App Store approval limbo boxes in Briefs
There are plenty of hurdles between a good idea and App Store success; even after your killer app hits the virtual shelves, the challenges of discoverability and competitors sandbagging your app with Astroturfed bad reviews add up to plenty of headaches. Still, once past the biggest stumbling block -- Apple giving a thumbs up or thumbs down -- things should get easier, right?
Unfortunately, some intriguing apps end up in approval limbo, the stranded state between all-clear and no-thanks that's reserved for some of the most innovative and paradigm-busting apps; the apps that make Apple go "Hmm..." and force the app approval team to exercise the pocket veto. Without a clear rejection (telling the dev what can be fixed), there's nothing to do but wait.
The most high-profile limbo case is Google Voice, which as far as we know is still being reviewed by Apple's team more than a year after it was submitted. The latest is Briefs, a well-regarded app prototyping tool which may be running afoul of the no-interpreted-code ban in section 3.3.2 of Apple's developer agreement, despite the assertion that Briefs doesn't work in a way that's forbidden by Apple's rules. Even though developer Rob Rhyne made a cogent case to Apple's team on the merits, and even with some high-level support from contacts made at WWDC, Briefs remains unapproved and unrejected.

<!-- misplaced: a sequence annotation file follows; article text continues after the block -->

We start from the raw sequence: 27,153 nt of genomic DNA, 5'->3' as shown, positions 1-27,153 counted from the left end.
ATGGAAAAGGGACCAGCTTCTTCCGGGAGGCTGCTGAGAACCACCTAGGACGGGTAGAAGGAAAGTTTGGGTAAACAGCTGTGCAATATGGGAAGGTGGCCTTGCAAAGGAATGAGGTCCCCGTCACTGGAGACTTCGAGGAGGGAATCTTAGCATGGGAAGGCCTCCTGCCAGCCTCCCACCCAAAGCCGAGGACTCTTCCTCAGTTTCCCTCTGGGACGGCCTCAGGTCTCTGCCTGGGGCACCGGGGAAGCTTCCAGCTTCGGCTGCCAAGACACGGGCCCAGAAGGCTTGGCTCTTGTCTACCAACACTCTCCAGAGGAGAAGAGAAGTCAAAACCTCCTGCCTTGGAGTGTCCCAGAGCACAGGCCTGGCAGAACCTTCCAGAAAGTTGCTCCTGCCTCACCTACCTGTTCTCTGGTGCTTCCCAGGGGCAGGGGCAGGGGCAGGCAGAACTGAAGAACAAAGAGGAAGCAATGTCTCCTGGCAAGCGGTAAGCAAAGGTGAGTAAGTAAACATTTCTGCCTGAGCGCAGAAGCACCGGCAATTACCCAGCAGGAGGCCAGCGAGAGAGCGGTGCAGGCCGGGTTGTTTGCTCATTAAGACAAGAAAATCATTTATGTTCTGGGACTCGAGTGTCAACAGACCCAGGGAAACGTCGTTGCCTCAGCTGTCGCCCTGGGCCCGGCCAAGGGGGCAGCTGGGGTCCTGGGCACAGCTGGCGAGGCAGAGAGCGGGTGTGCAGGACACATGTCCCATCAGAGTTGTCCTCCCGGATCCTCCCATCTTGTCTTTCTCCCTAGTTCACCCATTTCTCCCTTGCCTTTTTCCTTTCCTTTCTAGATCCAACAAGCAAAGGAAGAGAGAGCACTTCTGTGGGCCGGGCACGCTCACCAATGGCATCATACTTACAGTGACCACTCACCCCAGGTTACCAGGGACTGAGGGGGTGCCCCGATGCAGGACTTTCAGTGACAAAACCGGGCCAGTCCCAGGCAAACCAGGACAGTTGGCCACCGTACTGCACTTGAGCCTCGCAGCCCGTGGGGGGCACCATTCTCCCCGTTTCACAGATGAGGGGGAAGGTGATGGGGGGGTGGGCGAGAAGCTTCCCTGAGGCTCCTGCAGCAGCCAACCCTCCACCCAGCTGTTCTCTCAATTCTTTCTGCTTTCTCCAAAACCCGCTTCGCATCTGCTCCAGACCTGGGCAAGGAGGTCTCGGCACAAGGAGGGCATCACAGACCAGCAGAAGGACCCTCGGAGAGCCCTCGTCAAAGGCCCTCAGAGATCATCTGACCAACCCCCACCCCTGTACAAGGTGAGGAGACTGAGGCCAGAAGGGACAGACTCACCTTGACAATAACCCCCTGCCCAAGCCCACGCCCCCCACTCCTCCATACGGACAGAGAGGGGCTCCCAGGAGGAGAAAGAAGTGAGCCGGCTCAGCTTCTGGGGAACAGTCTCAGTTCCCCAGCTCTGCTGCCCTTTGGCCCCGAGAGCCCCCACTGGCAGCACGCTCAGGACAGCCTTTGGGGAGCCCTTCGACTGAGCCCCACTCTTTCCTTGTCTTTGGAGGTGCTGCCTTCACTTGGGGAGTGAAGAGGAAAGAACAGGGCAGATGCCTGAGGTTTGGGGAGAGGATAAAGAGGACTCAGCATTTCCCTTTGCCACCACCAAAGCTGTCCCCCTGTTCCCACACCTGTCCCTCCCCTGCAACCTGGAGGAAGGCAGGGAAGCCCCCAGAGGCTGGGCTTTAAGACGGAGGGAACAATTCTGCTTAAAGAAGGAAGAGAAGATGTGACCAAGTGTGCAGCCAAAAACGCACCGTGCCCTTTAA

Rather than wait indefinitely with his 1.0 growing stale, Rhyne has decided to offer the existing version as open source, which iPhone developers can compile and install on their testing devices. Rob's colleague Jeff Lamarche at Martian Craft voices his frustration here.
In many ways, this could be an App Store success story: developer dedication and innovation, open lines of communication between indies and Apple, an open source tool that can improve app development for scores of coders. The only problem is that darned silent treatment, and the missing timeline for escalation. If an app can't make it on the store, it seems the least Apple ought to do is say so and say why.
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